“The entire British glass community is descending on us this weekend,” says James Bustard, Director of Sunderland’s National Glass Centre, which reopens to the public on Saturday after a £2.25 million redevelopment. Made possible by grants from Arts Council England, the Heritage Lottery Fund, the Sir James Knott Trust and the Foyle Foundation, the centre’s parent institution, the University of Sunderland – who took over the running of the centre in 2010 – has also invested £975,000 in the project.
Getting the builders in has resulted in the centre doubling its exhibition and learning spaces. Bustard describes how capital investment has enabled an addition to the centre’s programme in the form of a semi-permanent heritage display. This will tell the story of glass in Sunderland, from the first introduction of stained glass to the region in the 7th century, through the post-war studio glass period to the current “high-performing and successful art school in the city.”
The Glass Centre, which originally opened in 1998, houses some 30 research students, several of which will be displaying their practice-based Phd research alongside the work of high profile artists. “We’re showing the work of about 40 glass artists and the cream of British studio glass art,” says Bustard.
Five dedicated exhibition spaces will display historical and contemporary innovations in the studio glass art form, a movement that transformed glass from something that was either utilitarian or decorative into a contemporary artistic medium. European studio glass art pioneer Erwin Eisch will have a dedicated exhibition, and 75 works loaned by National Museums Scotland from the bequeathed collection of British studio glass champions Dan Klein and Alan J Poole will be on display for a year.
A new permanent fixture, designed and commissioned for the launch, is Luke Jerram’s eight-metre high kinetic sculpture, which inverts the classic chandelier. Made up of 440 glass radiometers – usually used to measure electromagnetic fields – the vanes of each radiometer whirr, adjusting their speed according to the amount of heat from sunlight they receive into their partial vacuum. “I’d call it an anti-chandelier,” says Bustard. “It doesn’t emit light, it collects it.”
As part of its mission to push the boundaries of glass art, the centre also hosts a residency for artists whose practice does not normally involve glass. Bustard explains that the artists take on the role of designer while “we translate and facilitate their ideas.” Bruce McLean is one of four artists from this residency programme who will be showing new work in one of six display cases that have been embedded within the fat wall of the Long Gallery. He has been working with National Glass Centre teacher James Maskrey to create three glass heads.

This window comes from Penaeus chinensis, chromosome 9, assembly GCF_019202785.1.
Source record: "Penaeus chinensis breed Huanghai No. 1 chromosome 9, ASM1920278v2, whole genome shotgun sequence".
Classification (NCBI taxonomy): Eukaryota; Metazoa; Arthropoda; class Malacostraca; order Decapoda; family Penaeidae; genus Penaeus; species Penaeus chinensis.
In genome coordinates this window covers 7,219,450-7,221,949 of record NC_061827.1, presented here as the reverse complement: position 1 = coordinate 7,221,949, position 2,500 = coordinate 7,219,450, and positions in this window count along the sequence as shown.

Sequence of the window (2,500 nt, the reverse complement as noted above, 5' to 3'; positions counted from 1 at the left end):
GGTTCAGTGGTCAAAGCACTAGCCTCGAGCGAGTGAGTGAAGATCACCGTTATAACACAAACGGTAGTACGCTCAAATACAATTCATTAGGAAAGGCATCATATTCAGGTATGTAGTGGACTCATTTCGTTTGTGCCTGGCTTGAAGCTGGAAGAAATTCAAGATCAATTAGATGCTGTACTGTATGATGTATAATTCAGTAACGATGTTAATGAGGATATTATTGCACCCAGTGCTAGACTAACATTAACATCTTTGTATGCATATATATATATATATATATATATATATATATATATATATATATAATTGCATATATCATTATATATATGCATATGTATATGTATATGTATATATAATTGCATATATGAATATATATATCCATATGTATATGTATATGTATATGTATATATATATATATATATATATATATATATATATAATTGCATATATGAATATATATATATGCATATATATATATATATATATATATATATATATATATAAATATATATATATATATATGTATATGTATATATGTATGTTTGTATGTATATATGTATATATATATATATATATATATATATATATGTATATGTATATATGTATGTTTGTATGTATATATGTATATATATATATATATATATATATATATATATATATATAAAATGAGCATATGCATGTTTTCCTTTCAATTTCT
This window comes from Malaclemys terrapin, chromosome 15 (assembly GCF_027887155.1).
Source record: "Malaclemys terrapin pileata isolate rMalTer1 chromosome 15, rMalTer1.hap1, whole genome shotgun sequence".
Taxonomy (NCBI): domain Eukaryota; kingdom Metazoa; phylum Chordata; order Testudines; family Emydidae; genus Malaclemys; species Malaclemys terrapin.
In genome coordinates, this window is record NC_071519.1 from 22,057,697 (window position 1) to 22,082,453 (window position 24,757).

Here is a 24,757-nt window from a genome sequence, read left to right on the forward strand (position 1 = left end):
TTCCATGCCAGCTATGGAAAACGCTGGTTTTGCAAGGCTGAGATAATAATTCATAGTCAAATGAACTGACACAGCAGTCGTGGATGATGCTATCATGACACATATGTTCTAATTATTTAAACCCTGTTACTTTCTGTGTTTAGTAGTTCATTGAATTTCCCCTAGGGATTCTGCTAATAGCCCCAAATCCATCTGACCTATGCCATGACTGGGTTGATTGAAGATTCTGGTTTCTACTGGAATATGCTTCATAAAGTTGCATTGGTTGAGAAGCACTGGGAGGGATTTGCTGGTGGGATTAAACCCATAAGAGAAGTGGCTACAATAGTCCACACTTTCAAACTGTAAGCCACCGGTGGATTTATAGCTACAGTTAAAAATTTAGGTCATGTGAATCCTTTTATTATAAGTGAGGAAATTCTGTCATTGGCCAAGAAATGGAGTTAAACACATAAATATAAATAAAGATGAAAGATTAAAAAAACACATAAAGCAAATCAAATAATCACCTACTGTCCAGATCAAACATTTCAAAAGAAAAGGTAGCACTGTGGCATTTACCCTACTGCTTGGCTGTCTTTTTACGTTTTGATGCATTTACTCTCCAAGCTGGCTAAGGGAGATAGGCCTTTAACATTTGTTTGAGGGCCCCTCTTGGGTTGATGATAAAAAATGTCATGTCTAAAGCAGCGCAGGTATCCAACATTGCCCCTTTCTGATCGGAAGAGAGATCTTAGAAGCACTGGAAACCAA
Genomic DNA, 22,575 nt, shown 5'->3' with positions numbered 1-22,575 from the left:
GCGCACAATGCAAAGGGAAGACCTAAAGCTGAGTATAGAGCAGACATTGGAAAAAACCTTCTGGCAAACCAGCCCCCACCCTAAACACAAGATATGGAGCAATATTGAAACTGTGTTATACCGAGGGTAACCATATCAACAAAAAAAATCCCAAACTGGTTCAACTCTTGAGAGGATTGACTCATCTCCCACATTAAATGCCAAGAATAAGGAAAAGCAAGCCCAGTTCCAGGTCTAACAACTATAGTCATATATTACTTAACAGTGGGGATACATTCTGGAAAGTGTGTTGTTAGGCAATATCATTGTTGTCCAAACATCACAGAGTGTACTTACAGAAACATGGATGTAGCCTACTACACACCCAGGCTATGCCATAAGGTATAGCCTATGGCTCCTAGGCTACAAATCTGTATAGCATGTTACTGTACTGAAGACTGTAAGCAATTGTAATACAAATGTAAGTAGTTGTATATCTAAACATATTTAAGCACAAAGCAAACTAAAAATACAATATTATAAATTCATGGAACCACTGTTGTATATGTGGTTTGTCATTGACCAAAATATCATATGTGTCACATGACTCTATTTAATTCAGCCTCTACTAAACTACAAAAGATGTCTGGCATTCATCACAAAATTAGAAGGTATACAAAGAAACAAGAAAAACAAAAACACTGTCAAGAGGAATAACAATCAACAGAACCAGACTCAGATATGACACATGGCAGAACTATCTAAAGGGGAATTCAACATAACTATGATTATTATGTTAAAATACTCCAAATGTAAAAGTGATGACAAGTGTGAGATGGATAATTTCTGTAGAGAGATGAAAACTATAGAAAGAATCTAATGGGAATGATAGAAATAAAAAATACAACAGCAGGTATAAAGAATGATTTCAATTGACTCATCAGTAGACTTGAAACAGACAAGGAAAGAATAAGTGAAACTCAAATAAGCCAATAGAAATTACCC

“We spent some time developing work with Bruce using all sorts of free blowing and mould-blowing techniques,” says Maskrey. “He turned up at his last session with this great mould he’d made of an original stone carving he produced in 1959, age 15. So the glass ‘heads’ are manifestations of this original work. They are produced by blowing hot glass into a graphite-lined plaster mould.”
Science, spirituality and glass
Alongside McLean’s work, three other artists who don’t work predominantly with glass will be displaying new pieces created during their residency at the centre. Ceramicist Richard Slee has been facilitated to translate his humorous signature style into glass objects, creating an épée fencing sword, a net for catching butterflies, and quirky old-fashioned torch lights. Katharine Dowson, meanwhile, has made glass casts of her own brain and a heart. Though not specifically a glass artist, the sculptor has a history of using glass within her work.
“There’s a timeless quality to glass,” she says. “From something as simple as sand, you can produce amazing colours and hues.” She uses glass to convey specific concepts that link art, science and spirituality. “It’s the membrane quality, the way it’s so hard and so fragile,” she explains.
Dowson has been travelling up and down from London to Sunderland over the last five weeks to intensively prepare her work. She has cast the heart and brain from an MRI scan. Since 2002, Dowson has been working to find ways to link up 3D printing software with this medical technology. She has worked with six programmers and scientists to develop a programme that will be readable for 3D printing and laser etching.
While 3D printing may seem a rigid and exact science, combining the process with glass allows for each work to be unique. “I love the happy accident you get with glass bleeding through the mould,” explains Dowson. “No two hearts are the same.”
Central to the National Glass Centre is the notion of ambition and exploring the boundaries and histories of glass – to the extent that feted Dutch designer Gijs Bakker’s work has been delayed in order to allow for its technical complexity to be fully mastered. A temporary replacement, however, was close to hand in the form of work by Maskrey. Proof, surely, that while glass production on an industrial scale no longer has a place in Sunderland’s economy, the National Glass Centre is playing a crucial role in keeping glass making a relevant and evolving skill for contemporary makers and artists.
The National Glass Centre, Sunderland, reopens to the public on Saturday 29 June. www.nationalglasscentre.com